Thursday, April 30, 2009

Automatic project structure inference

David MacIver has an interesting blog entry up about determining logical project structure via commit logs. I was very interested because one of Cassandra's oldest issues is creating categories for our JIRA instance. (I've never been a big fan of JIRA, but you work with the tools you have. Or the ones the ASF inflicts on you, in this case.)

The desire to add extra work to issue reporting for a young project like Cassandra strikes me as slightly misguided in the first place. I have what may be an excessive aversion to overengineering, and I like to see a very clear benefit before adding complexity to anything, even an issue tracker. Still, I was curious to see what David's clustering algorithm made of things. And after pestering him to show me how to run his code I figure I owe it to him to show my results.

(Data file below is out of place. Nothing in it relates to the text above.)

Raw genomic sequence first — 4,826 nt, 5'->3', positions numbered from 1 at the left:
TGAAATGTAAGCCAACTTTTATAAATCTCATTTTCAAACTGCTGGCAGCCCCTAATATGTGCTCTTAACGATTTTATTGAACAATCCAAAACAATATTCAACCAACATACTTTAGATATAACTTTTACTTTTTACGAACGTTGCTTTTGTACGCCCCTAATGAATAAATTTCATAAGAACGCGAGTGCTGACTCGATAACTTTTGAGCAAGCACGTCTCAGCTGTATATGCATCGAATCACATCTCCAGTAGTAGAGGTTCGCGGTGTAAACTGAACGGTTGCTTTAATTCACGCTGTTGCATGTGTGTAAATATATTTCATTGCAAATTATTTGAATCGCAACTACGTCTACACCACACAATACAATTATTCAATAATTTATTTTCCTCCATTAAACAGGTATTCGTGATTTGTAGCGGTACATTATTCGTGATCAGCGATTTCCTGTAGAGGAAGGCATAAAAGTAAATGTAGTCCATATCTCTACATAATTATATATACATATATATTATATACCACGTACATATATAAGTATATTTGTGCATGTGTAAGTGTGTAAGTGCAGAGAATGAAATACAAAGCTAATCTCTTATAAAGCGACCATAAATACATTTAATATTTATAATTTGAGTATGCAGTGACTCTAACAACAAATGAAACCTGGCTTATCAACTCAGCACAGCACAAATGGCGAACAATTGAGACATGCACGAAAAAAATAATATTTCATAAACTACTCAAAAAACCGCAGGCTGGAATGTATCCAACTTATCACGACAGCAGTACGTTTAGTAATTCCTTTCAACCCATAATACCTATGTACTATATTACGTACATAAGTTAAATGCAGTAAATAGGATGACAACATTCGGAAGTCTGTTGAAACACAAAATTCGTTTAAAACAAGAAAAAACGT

In general it did a pretty good job, particularly with the mid-sized groups of files. The large groups are just noise; the small groups, well, it's not exactly a revelation that Filter and FilterTest go together. I'd be tempted to play with it more but with only about two months and 250 commits in the apache repo there's not really all that much data there. (Cassandra's first two years were in an internal Facebook repository.) Working with data that exists as a side effect of natural activity is fascinating.

1 comment:

David R. MacIver said...

The noisy large groups are indeed a problem with this technique: It seems to be a limitation of the clustering algorithm I'm using.

I have a different algorithm based on it which seems to produce better results by allowing overlapping clusters, but unfortunately I can't release it yet. (It's proprietary code). We're hoping to release it as open source at some point, but for the moment it's a no go. Maybe it will work better for your code base when we do. :-)